[We’re pleased to welcome author Dr. Alexander Kofinas of University of Bedfordshire. Dr. Kofinas recently published an article in Management Learning entitled “Managing the sublime aesthetic when communicating an assessment regime: The Burkean Pendulum,” which is currently free to read for a limited time. Below, Dr. Kofinas reveals the inspiration for conducting this research :]
What motivated you to pursue this research?
When looking back to this piece of work I realise that the main motivation for pursuing the publication of this conceptual work is the sympathy I have for the students and their perturbations. I think sometimes the academy is relatively dismissive of the emotive aspects of learning and the sheer terror that some of my students seem to feel when facing new concepts, new ideas and new knowledge. At times, it appears like a small death; the death of the students’ previous state of knowledge and being. And yet looking back at my own learning journey it is in those small deaths and re-births, in those moments where I felt the abjection, the fear, the pressure; in those moments memories grew memories that I hold dear. And in those moments, my then classmates, housemates, friends, and teachers became an important aspect of my interpretation of my story. Thus there is something attractive in this fear and in overcoming it, and the closest word to describe this feeling of attraction has been the sublime as described by Burke.
What is the most important/ influential piece of scholarship you’ve read in the last year?
It is hard to isolate a single influential piece of scholarship; it is in blending them that I get insight. So better to talk about a specific blend that helped with this published work. To make sense of the sublime and its connection to the learning journey of my students I tapped into an eclectic range of literature which rarely focussed on Higher Education. However, the breakthrough for this article was only possible when I made the connection between productive failure (which is akin to Argyris’ double-loop learning), with the way Kant was treating the feeling of the sublime; it was the realisation that Kant was treating the sublime almost as a failure of cognition to conquer the external world that provided that mechanism behind the burkean pendulum.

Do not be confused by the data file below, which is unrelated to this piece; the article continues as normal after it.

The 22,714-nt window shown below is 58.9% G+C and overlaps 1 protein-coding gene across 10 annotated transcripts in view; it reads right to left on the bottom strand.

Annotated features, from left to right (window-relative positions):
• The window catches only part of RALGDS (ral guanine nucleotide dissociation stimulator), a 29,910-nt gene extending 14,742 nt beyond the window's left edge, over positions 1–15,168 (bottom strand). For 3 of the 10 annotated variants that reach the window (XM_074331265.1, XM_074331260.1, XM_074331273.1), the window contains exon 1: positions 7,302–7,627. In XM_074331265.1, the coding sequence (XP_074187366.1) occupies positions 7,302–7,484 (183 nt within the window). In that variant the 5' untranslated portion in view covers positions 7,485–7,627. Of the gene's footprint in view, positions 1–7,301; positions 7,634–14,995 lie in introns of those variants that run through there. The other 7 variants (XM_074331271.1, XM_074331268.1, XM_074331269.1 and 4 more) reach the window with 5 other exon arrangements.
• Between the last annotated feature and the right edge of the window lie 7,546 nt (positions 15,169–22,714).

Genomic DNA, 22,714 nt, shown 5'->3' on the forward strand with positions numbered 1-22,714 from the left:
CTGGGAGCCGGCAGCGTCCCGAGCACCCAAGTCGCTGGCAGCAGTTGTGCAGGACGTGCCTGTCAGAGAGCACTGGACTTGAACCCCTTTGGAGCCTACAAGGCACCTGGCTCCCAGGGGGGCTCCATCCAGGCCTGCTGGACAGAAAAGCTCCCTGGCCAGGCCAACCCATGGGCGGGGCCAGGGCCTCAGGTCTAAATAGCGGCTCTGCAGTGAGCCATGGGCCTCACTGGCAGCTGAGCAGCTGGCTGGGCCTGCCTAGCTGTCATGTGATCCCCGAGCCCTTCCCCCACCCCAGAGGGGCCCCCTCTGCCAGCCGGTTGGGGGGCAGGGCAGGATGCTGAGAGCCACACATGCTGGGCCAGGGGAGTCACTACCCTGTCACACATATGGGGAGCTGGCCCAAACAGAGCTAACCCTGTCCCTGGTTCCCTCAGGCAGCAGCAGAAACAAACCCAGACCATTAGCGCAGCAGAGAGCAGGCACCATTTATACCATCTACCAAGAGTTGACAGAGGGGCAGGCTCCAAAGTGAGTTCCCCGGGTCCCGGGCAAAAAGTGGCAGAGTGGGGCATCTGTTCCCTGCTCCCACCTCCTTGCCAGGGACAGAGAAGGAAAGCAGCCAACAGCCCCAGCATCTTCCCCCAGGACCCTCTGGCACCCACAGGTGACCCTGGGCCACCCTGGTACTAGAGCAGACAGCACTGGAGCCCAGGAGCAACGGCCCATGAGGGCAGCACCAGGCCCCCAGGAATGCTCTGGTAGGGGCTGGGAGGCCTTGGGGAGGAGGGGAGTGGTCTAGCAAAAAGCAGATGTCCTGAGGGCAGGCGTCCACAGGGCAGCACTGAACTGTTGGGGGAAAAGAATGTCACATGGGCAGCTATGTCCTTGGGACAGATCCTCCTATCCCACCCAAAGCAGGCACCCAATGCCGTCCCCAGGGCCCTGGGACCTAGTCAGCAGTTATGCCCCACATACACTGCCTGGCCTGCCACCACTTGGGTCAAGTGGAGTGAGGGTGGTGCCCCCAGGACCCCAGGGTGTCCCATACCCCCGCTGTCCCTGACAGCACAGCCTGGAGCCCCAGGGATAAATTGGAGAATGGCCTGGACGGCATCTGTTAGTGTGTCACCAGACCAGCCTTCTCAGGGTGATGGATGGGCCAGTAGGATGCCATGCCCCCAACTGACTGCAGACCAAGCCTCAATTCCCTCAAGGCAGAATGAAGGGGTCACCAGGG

What did not make it into your published manuscript that you would like to share with us?
As usual, there is much that did not make it to the final manuscript. The original manuscript had 3x the concepts and ideas and was a bit of a… mess. Arguably the most important part removed was probably the section on flow and terror management theory; in the original manuscript I had suggested that flow (as in Goleman’s flow) is part of the terror management process and thus a way to overcome the sublime. There may be here scope for a future paper that seriously examines the beauty side of the aesthetic motivation and its link to flow. Terror Management theory (TMT) also would be good to explore explicitly, I was sad to remove it but in the end it was the sublime thread that was the priority. However, I still think that the TMT authors in that field have tapped something that may be uncomfortable to many but it is of primary importance to acknowledge and investigate; Death is a vital part of our life and that in learning both life and death are present…